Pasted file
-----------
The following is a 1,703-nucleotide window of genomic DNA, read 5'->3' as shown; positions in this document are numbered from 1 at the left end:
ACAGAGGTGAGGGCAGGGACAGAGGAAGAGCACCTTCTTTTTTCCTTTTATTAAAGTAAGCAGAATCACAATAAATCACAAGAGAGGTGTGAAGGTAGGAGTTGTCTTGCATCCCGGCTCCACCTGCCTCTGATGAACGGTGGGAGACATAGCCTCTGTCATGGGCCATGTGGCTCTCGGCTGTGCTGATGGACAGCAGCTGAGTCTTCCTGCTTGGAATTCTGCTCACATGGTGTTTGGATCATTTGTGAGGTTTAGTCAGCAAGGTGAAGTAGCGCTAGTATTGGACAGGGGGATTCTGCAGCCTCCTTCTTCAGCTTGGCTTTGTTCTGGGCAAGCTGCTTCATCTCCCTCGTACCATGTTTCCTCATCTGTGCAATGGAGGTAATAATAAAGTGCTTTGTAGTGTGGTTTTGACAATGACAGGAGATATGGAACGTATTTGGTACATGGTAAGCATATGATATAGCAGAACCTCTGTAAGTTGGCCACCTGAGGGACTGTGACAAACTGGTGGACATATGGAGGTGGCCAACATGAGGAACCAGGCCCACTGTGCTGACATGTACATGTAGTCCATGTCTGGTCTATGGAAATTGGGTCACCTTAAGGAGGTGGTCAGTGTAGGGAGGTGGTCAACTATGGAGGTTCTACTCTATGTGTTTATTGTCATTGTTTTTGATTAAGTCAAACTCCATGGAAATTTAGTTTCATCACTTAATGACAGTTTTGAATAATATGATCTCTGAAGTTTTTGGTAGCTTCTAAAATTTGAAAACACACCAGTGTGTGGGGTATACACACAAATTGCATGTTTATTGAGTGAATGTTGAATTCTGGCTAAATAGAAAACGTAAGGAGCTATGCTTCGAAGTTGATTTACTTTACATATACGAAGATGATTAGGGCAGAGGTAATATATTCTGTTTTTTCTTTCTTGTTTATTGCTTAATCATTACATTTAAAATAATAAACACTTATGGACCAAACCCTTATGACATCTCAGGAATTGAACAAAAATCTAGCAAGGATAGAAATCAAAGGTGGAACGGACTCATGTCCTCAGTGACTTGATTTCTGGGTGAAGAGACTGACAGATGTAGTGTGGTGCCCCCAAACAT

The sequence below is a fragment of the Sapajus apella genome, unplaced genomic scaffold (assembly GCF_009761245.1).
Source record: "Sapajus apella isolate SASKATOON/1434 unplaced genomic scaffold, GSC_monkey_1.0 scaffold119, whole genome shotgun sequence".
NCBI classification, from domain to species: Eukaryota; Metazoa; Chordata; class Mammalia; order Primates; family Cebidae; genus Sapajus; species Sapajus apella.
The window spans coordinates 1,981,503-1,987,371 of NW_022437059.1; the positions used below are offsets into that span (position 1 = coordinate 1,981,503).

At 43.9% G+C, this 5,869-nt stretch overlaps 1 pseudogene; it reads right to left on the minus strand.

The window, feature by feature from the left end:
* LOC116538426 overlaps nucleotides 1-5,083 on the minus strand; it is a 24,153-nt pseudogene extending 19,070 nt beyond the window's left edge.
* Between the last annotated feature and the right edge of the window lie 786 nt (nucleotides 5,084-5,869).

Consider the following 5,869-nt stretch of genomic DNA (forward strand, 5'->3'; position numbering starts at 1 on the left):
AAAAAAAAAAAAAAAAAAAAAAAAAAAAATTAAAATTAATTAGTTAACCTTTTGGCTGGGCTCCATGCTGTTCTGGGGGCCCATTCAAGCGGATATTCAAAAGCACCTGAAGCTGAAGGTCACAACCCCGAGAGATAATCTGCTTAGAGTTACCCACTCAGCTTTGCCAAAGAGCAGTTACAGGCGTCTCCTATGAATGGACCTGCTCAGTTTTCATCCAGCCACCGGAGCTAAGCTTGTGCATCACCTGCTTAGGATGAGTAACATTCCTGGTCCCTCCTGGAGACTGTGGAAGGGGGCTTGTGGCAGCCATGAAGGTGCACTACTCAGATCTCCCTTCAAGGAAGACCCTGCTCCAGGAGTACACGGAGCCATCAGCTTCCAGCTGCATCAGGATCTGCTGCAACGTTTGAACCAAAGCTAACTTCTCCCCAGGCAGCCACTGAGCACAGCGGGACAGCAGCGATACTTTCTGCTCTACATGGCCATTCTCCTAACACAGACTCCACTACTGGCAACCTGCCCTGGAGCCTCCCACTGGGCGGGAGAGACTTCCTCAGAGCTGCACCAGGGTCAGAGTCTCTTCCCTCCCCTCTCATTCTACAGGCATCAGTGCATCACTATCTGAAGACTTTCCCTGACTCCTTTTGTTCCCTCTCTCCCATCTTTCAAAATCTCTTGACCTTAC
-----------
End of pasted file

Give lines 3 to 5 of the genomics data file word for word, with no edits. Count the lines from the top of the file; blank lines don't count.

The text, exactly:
The sequence below is a fragment of the Sapajus apella genome, unplaced genomic scaffold (assembly GCF_009761245.1).
Source record: "Sapajus apella isolate SASKATOON/1434 unplaced genomic scaffold, GSC_monkey_1.0 scaffold119, whole genome shotgun sequence".
NCBI classification, from domain to species: Eukaryota; Metazoa; Chordata; class Mammalia; order Primates; family Cebidae; genus Sapajus; species Sapajus apella.